It’s the nature of the sports fan to be reactionary. That win was magnificent! These guys can win it all. What a devastating loss. The season is over. Knowing the highs and lows that sports fans endure following their favorite teams through an entire season — and ideally, into the postseason to compete for a championship — it falls upon sports media to provide a calming influence, perhaps some guidance during what can be an extremely tumultuous experience.
So what happens when the pundits relied upon for such wisdom turn out to be just as, if not more, reactionary than the fans?
Prior to the National League Championship series between the Los Angeles Dodgers and Chicago Cubs, Los Angeles Times columnist Bill Plaschke wrote that he was sick of the Cubs and their long-suffering narrative, arguing that it’s hijacked the postseason. Has he been paying attention through the entire season? The Cubs breaking the curse has been a season-long storyline. Actually, it’s arguably been a theme through the past two MLB seasons as the Cubs ascended to World Series contender.
However, after the Dodgers lost Game 1, 8-4, Plaschke bought into the idea that the Cubs were on some magical ride.
“The Dodgers were bad, then they were good, then they … well, their mojo was stolen by the Cubs, who may have had it all the time.”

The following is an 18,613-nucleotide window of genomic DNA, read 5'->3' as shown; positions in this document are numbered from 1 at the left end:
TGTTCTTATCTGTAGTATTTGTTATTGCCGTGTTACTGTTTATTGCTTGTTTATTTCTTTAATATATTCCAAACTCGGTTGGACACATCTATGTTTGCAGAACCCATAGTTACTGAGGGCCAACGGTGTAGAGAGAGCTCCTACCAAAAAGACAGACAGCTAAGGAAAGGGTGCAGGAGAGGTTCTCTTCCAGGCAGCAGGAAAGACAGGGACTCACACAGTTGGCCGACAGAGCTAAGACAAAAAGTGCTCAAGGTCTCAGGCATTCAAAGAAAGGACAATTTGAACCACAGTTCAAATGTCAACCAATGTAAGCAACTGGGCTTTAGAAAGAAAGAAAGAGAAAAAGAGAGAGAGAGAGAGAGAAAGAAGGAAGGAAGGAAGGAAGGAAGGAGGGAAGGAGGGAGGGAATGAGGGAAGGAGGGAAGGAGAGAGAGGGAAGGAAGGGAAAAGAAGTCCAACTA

Maybe there was something to this narrative after all? For a guy who was sick of it, Plaschke appeared to be digesting it along with the rest of us.
The columnist found new resolve following the Dodgers’ 6-0 victory and a 2-1 series lead in the NLCS, once again dismissing any sort of mysticism that the Cubs may be riding this postseason.
“Just asking, but how did that team win 103 games during the regular season? Were they really historically one of the best regular-season teams in baseball history? Could somebody re-check those numbers, because right now, the Cubs’ only historical marker is a resemblance to the last several years of the San Diego Padres.
“Forget them trying to overcome 108 years of failure, the Cubs can’t even seem to handle a couple of innings of failure. With each bad swing, they seemed to retreat into themselves a little further until, after fumbling a run-scoring grounder in the eighth inning, infielder Javier Baez appeared to almost forget to throw the ball to first base before finally flinging it in frustration.”
These guys ain’t so bad. Plaschke was feeling it. The Dodgers could really beat the Cubs. Believe it with him.
Approximately 24 hours later, Plaschke went from “The Dodgers can do this” to ripping the team for becoming untracked by a bad call on Adrian Gonzalez, who was ruled out on a play at home plate during the second inning.
“They were out of sync, out of focus, and pretty much out of their minds in an embarrassing 10-2 loss to even the series at two games apiece.”
So maybe the Dodgers can’t do this? Are we back to October being a magic carpet ride for the Cubs, taking them to the World Series that’s eluded the franchise for 108 years? What is he going to write after Thursday’s pivotal Game 5 in the NLCS? Will the Cubs once again be nothing more than a cute narrative? Will the previously mentally fragile Dodgers be tough again after bouncing back.
Stay tuned. Just don’t look to Plaschke for any clarification because that position could change quickly. Sports columnists: They’re just like us!